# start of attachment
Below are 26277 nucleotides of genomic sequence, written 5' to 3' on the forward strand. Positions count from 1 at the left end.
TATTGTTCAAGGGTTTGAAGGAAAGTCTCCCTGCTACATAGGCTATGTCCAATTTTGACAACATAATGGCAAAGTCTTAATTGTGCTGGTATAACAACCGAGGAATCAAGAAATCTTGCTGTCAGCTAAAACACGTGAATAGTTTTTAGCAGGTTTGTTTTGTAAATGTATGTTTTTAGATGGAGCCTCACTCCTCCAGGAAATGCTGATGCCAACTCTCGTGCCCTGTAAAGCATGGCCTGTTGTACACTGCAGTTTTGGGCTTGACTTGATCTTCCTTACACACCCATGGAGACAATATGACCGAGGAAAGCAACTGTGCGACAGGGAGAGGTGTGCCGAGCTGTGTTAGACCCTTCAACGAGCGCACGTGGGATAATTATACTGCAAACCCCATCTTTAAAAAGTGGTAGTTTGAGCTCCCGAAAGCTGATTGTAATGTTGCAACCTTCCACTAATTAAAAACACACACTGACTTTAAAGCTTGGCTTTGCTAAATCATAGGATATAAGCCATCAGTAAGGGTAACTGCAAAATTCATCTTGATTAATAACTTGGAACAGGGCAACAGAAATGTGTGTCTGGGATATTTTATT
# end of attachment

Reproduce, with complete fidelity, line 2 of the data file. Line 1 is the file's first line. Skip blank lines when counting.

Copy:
TATTGTTCAAGGGTTTGAAGGAAAGTCTCCCTGCTACATAGGCTATGTCCAATTTTGACAACATAATGGCAAAGTCTTAATTGTGCTGGTATAACAACCGAGGAATCAAGAAATCTTGCTGTCAGCTAAAACACGTGAATAGTTTTTAGCAGGTTTGTTTTGTAAATGTATGTTTTTAGATGGAGCCTCACTCCTCCAGGAAATGCTGATGCCAACTCTCGTGCCCTGTAAAGCATGGCCTGTTGTACACTGCAGTTTTGGGCTTGACTTGATCTTCCTTACACACCCATGGAGACAATATGACCGAGGAAAGCAACTGTGCGACAGGGAGAGGTGTGCCGAGCTGTGTTAGACCCTTCAACGAGCGCACGTGGGATAATTATACTGCAAACCCCATCTTTAAAAAGTGGTAGTTTGAGCTCCCGAAAGCTGATTGTAATGTTGCAACCTTCCACTAATTAAAAACACACACTGACTTTAAAGCTTGGCTTTGCTAAATCATAGGATATAAGCCATCAGTAAGGGTAACTGCAAAATTCATCTTGATTAATAACTTGGAACAGGGCAACAGAAATGTGTGTCTGGGATATTTTATT